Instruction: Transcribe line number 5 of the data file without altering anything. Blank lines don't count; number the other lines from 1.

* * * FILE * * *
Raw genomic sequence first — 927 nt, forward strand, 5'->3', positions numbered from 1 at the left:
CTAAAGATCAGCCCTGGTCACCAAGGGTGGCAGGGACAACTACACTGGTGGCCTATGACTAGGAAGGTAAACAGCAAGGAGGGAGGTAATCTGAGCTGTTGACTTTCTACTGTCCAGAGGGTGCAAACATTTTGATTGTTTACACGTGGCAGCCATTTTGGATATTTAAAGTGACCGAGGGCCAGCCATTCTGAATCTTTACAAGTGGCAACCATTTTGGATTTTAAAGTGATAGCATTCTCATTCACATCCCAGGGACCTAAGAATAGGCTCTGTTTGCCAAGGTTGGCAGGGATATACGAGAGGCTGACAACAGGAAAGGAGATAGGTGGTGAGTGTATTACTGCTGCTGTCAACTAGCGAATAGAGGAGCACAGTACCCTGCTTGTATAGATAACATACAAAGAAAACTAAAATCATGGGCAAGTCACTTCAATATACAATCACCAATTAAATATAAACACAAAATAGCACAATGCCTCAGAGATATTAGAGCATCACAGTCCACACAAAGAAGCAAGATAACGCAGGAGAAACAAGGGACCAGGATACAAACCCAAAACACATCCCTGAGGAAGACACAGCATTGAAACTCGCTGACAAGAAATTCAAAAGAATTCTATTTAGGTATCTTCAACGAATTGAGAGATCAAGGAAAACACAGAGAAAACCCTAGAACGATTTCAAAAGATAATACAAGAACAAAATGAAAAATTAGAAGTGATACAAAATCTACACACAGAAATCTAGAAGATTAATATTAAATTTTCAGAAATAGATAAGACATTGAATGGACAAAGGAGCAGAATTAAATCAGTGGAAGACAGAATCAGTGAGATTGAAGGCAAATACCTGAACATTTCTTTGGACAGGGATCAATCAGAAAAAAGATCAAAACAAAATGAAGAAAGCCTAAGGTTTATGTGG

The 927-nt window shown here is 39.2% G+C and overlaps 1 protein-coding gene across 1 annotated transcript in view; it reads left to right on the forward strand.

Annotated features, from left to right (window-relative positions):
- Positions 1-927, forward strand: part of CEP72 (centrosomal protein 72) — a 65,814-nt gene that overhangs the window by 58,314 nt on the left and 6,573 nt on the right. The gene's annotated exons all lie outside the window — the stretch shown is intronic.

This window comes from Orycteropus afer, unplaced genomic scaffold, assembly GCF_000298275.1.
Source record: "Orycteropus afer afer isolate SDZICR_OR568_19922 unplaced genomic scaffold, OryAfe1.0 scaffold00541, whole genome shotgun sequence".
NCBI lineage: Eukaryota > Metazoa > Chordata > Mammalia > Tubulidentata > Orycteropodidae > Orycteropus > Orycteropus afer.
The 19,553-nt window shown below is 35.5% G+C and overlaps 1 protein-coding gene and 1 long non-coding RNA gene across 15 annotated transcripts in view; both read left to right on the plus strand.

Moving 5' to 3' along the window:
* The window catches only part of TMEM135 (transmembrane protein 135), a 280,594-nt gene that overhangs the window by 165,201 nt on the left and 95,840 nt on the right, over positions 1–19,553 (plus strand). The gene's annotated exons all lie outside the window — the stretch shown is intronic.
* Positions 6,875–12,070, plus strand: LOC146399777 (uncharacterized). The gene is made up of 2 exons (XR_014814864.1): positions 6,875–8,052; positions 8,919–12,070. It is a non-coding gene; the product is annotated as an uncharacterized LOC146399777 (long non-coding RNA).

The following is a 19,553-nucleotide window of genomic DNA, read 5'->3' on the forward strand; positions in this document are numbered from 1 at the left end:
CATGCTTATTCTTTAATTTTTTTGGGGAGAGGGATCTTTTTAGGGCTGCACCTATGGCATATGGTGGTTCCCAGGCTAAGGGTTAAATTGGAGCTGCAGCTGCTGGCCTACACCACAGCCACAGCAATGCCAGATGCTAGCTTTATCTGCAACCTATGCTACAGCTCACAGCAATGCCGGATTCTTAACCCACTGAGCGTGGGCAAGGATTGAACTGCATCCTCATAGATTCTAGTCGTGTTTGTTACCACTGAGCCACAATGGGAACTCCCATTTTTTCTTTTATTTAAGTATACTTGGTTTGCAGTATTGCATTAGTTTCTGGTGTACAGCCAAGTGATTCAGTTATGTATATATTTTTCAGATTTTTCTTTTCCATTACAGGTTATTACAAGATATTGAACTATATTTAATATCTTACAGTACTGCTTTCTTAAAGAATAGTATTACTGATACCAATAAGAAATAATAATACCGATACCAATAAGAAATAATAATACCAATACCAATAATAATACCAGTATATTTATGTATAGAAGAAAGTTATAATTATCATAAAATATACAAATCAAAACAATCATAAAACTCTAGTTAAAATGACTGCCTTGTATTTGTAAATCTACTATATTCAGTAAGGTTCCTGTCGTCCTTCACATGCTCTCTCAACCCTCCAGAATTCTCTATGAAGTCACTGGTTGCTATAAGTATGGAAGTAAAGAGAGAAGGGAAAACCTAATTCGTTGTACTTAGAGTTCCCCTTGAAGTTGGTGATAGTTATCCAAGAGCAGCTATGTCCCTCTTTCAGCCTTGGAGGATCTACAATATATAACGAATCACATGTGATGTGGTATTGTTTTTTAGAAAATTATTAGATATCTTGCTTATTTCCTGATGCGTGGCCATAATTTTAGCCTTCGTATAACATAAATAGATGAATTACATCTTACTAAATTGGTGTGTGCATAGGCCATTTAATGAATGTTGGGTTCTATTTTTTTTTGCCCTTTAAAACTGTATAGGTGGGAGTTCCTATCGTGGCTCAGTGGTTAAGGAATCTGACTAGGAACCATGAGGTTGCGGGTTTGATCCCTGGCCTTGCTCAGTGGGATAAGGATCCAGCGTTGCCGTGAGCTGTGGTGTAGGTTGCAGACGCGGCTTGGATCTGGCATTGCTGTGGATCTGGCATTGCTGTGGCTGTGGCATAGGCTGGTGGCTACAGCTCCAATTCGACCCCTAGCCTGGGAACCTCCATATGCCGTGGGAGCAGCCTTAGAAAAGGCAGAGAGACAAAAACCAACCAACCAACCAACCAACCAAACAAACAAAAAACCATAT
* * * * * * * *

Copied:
- Positions 1-927, forward strand: part of CEP72 (centrosomal protein 72) — a 65,814-nt gene that overhangs the window by 58,314 nt on the left and 6,573 nt on the right. The gene's annotated exons all lie outside the window — the stretch shown is intronic.